Speaker2: [00:06:51] Well, I would say you can’t play down some of the difficulties people have gone through recently. We’ve all had to go through situations perhaps where people have small children and they’ve got to work while they’ve got small children around, I’m getting very used to seeing my colleague’s children on zoom because they seem to participate in meetings and people have dealt with difficulties with food shortages and things like that. But on the positive side, this is a brilliant time for the privacy professional. Absolutely. And I think it’s more the kind of privacy professional who can bring flexibility. You can adapt to this new world and you can properly risk manage. Then this is the time for you. And I think what I’ve been seeing definitely out there is a lot of organizations are now removing steps to process it in their bureaucracy. So you you have situations where perhaps they’ve got people on furlough so they haven’t got as many people to do the admin or you’ve got situations where they’re trying to avoid face to face contact. But that’s totally transforming the way people are using data. And I think that we’re going to see that those unblockings will remain. I think a lot of us have actually appreciated them. And also I think there are lots of organizations have been very risk averse to the digital age. They’ve played it safe and now they’ve actually been forced to get out there onto the Internet to have online interfaces with people. And I think they’ve probably been very happily surprised at how beneficial they’ve been. They’ve actually made things easier. They’ve saved money. Their clients actually quite like that. So I think those things will continue. And if I was investing money at the moment, I would be investing in online authentication products because we all know there is inherent risk in dealing in the Internet. Do we know who we’re dealing with? But actually, we are going to go down this route. So I think Covid has actually speeded up the digital transformation. And as a privacy person, we obviously have a key role to play in that.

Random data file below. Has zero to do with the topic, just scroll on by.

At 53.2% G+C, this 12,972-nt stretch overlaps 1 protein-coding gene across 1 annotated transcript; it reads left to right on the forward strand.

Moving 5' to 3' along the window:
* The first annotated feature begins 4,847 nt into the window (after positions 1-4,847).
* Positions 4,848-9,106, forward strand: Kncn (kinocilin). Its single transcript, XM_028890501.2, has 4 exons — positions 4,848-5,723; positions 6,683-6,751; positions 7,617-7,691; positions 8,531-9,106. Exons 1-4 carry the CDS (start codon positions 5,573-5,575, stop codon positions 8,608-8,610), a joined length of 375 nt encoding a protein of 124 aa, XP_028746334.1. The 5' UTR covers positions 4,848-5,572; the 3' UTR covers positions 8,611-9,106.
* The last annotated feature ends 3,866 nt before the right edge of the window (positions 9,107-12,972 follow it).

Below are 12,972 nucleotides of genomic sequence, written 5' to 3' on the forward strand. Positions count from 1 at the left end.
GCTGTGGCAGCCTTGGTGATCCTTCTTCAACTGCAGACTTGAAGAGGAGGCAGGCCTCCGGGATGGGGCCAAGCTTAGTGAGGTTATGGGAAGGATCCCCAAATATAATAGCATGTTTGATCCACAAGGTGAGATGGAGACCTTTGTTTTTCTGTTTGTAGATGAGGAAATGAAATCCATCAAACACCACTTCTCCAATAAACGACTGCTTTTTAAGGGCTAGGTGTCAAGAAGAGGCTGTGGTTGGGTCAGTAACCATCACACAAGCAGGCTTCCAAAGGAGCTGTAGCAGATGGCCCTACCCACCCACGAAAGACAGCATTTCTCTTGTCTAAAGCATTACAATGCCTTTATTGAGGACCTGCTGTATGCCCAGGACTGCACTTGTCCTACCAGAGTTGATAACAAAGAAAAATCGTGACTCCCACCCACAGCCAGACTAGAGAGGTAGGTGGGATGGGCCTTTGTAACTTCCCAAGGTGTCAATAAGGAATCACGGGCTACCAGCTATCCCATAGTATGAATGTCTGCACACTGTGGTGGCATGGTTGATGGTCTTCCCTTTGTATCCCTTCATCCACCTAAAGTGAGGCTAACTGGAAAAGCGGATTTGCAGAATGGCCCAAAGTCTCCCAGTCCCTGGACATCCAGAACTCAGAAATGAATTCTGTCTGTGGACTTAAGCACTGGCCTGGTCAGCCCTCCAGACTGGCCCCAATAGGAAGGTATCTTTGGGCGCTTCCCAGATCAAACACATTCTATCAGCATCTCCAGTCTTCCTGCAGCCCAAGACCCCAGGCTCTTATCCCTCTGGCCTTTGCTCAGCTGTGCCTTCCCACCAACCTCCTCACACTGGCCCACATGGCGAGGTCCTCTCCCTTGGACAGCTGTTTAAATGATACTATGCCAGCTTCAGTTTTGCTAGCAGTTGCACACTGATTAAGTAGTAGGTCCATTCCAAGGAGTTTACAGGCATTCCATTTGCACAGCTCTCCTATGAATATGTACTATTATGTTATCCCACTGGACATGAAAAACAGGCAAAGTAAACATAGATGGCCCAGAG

Speaker1: [00:09:10] Yeah, absolutely. And there’s no doubt the fast forward button has been pressed for all types of businesses, all sizes of businesses. And I think there’s a recognition at the very highest levels of businesses that if you don’t, you don’t adapt and you’ve not adapted quickly you’re going to get left behind, you know, ultimately. So so, I mean, obviously, that’s really interesting Tamsin.  What have you been seeing, have you been seeing any specific sort of examples of this in your own life or work?

Speaker2: [00:09:39] Yeah, well, I just recently, for example, had to interact with the land registry. And they have a process whereby you have to identify yourself and they give you a form which you can download from the Internet, but they give you a form. You have to take that form to a solicitor with two passport photos, the solicitor then verifies who you are on the passport photos just as if you were getting an actual passport. And then you have to send all of that by registered post to the lodging solicitor with an original piece of ID.

Speaker1: [00:10:20] So sorry to interrupt, but this sounds like it’s 1992.